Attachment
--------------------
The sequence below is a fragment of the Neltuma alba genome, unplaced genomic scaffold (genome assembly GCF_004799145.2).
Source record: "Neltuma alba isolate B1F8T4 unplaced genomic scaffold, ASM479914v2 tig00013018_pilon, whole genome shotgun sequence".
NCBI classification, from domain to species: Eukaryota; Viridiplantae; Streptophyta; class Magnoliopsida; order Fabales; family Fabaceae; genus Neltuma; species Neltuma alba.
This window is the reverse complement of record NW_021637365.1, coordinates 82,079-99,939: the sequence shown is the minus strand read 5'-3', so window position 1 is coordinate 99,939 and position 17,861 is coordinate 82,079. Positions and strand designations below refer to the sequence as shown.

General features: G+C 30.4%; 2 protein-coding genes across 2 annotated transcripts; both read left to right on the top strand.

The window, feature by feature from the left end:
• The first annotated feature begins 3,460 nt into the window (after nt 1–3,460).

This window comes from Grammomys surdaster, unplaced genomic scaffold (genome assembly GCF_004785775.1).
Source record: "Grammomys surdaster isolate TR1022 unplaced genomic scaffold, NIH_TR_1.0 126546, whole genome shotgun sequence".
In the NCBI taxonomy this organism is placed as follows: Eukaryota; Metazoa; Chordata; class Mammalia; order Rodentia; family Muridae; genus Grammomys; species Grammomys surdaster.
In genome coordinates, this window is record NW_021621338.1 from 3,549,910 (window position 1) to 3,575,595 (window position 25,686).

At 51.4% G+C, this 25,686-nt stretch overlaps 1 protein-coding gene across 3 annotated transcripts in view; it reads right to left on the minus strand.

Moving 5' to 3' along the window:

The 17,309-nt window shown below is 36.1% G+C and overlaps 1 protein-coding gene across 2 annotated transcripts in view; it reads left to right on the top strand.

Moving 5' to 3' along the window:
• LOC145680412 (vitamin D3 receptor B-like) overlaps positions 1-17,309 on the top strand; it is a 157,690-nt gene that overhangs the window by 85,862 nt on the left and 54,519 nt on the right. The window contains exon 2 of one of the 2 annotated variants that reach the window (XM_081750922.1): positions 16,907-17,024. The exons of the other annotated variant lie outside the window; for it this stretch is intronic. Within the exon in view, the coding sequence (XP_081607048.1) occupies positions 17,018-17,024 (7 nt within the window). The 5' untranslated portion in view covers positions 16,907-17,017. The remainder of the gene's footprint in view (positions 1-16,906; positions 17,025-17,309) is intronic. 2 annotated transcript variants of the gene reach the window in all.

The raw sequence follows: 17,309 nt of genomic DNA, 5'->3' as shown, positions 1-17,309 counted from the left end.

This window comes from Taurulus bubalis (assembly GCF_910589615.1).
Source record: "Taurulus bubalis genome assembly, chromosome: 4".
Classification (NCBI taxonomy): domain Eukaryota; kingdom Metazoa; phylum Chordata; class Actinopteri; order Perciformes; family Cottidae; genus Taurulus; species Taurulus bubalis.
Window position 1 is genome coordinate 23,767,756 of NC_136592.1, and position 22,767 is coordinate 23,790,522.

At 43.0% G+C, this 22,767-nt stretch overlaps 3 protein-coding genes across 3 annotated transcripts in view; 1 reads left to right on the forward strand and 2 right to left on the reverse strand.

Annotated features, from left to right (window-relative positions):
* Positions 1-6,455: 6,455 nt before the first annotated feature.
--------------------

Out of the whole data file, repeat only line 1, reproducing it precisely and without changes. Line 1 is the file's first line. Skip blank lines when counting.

The sequence below is a fragment of the Neltuma alba genome, unplaced genomic scaffold (genome assembly GCF_004799145.2).